by Dan F.

What became Alcoholics Anonymous dates from June 10, 1935, when Bill gave Dr. Bob his last beer. A month earlier, members of the Oxford Group, a back-to-basics Christian movement started by dissatisfied Lutheran minister Frank Buchman, had brought them together to meet and talk. Buchman was willing to work with people of different religions without demanding they convert to Christianity. A.A.’s first book, Alcoholics Anonymous, was drafted using the language of that group. The text was heavily edited before publication with input from 300 non-alcoholics (religious, medical and academic professionals) who received a draft of the book, as well as the 100 people who were members of the yet-to-be-named alcohol recovery program.

A.A. has always taken concepts and language from outside sources before, during, and after its birth. On A.A.’s 20th anniversary, Bill W. said, “It would be false pride to believe that Alcoholics Anonymous is a cure-all, even for alcoholism … Let us constantly remind ourselves that the experts in religion are the clergymen; that the practice of medicine is for physicians; and that we, the recovered alcoholics, are their assistants.” (Alcoholics Anonymous Comes of Age, p. 232.) In a Grapevine article for A.A.’s 25th anniversary, Bill W. drew on three non-alcoholics’ work for the spiritual principles behind the Twelve Steps: his own doctor, Dr. William Duncan Silkworth, for Step One; William James, the American psychologist who delivered the Gifford Lectures at Edinburgh, Scotland in 1901-1902 which became the book The Varieties of Religious Experience, for Step Twelve; and Episcopal minister Rev. Dr. Samuel Shoemaker, the leader of the Oxford Group in the 1930s, for Steps Two through Eleven. (The Language of the Heart, pp. 297-298.)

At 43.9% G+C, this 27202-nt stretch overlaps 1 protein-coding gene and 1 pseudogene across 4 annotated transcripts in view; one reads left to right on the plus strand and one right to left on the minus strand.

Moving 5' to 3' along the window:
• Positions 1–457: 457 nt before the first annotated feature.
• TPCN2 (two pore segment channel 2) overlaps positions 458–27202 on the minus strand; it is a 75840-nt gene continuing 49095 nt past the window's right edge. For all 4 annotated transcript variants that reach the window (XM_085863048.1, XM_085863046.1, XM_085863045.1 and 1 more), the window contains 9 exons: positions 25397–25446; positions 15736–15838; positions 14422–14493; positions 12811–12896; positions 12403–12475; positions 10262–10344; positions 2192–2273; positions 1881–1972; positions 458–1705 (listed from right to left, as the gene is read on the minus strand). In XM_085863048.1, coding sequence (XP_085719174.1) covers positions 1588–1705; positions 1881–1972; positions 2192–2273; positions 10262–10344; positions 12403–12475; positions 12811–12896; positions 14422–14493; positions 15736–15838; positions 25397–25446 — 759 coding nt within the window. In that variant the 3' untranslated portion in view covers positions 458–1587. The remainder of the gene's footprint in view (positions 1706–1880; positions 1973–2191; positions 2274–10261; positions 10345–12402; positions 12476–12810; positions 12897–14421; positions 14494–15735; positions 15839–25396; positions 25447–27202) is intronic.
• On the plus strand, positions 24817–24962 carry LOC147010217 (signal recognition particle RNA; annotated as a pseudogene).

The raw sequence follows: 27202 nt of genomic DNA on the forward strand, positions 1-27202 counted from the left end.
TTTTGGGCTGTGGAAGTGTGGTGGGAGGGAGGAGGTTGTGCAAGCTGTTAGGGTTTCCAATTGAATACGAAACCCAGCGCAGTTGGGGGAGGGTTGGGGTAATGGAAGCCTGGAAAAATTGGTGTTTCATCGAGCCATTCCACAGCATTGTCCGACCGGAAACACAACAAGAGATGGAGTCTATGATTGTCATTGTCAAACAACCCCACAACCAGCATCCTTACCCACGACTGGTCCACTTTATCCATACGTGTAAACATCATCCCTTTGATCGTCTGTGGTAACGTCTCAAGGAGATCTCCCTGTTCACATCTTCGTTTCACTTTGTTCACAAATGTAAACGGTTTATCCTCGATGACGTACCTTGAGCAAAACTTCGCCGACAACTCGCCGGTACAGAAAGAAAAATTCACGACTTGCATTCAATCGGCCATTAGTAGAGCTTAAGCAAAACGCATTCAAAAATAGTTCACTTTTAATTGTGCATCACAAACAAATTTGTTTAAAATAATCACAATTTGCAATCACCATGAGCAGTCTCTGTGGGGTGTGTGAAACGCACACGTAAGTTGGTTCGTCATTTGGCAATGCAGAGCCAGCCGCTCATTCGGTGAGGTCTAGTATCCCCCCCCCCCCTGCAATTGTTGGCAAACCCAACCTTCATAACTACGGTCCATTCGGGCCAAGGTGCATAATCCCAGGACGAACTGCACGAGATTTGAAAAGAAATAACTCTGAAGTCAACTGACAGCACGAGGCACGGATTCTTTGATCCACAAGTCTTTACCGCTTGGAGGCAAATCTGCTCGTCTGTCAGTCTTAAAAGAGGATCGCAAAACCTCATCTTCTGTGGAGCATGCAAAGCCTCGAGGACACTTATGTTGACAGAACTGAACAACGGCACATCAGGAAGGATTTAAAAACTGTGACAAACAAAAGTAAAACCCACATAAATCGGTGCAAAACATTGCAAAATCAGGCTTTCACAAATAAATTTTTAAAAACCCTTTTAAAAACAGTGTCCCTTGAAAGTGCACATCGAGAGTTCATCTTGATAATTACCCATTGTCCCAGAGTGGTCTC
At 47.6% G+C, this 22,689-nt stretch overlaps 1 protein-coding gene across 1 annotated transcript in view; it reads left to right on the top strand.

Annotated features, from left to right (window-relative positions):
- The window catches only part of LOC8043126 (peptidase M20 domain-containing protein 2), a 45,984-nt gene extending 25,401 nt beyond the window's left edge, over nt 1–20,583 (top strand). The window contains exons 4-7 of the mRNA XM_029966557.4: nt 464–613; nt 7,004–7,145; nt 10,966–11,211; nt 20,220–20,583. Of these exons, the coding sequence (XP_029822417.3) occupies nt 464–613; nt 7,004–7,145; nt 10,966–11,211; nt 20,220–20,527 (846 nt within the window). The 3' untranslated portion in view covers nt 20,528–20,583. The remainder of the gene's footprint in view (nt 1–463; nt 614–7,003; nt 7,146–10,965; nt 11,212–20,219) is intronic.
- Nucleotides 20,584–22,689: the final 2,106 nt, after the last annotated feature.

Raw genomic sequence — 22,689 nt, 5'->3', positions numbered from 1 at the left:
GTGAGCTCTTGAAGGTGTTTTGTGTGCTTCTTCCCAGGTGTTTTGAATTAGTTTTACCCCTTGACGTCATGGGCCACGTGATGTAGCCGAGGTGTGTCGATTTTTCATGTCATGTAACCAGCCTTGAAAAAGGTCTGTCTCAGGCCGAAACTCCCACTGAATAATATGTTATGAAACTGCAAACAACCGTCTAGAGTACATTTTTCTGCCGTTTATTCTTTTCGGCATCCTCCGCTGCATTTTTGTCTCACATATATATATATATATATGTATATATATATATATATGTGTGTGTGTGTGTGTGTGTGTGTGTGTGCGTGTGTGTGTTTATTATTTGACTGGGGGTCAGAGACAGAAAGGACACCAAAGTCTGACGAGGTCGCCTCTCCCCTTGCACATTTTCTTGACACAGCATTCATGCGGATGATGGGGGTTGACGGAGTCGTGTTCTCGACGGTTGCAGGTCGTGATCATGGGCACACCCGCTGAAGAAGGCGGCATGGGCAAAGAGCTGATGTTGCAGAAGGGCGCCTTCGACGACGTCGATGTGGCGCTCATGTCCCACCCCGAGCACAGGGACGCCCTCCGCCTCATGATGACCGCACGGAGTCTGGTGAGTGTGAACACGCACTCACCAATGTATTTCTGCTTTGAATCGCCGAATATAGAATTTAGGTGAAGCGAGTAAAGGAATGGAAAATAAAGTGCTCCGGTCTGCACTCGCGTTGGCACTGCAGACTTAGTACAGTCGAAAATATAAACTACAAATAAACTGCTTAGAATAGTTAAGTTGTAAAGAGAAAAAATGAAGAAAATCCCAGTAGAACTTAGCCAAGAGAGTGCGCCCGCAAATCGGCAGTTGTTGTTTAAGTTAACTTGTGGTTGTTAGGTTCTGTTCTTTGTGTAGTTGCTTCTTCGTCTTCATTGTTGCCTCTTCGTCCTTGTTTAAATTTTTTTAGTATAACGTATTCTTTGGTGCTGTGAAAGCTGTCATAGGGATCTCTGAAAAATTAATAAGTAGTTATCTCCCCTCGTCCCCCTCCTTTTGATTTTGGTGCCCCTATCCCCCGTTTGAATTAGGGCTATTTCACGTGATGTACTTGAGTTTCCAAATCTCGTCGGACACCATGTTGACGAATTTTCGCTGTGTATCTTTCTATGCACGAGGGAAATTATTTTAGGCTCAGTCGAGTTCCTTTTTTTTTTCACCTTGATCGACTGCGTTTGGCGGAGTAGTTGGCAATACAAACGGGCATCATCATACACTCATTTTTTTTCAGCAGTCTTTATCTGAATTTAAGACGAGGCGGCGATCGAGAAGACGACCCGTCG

A.A. borrowed spiritual concepts during and after its birth

I keep my two feet planted in A.A. because I am one of the minority who cannot safely drink alcohol. I keep my ears, eyes, mind and heart open to all sources of information and inspiration inside and outside of A.A. Pioneers of A.A. did, too, in order to continue to grow farther away from the last drink and realize the “full potential of … genetic endowment,” as Dr. George Sheehan used to preach the night before the Marine Corps Marathon in Washington, D.C., which I ran a dozen times.

I have been sober over half my life and half of A.A.’s life. I have written the 12 Questions, below, with language discovered from sources on my journey on the Road of Happy Destiny. They help me find out who I am and what my higher power wants of me each day.

  1. Who am I?
  2. What do I want?
  3. What do I not want?
  4. What behavior of mine helps me
    reach what I want?
  5. What behavior of mine does not
    help me reach what I want?
  6. What behavior of mine helps build
    relationships with others?
  7. What behavior of mine harms
    relationships with others?
  8. What do others say they like
    about my behavior?
  9. What do others say they do not
    like about my behavior?
  10. What have I done well today?
  11. What have I not done well today?
  12. What behavior do I admire in
    other people and want to imitate?

Dan F. was born in San Francisco a month after the first edition
of Alcoholics Anonymous was published in 1939. He took his
last drink in Washington, D.C. December 8, 1976, the day after
he attended his first A.A. meeting. He lives with his wife in Europe
and does volunteer service for three international nonprofit, non-
governmental organizations (NGOs).

Print Friendly, PDF & Email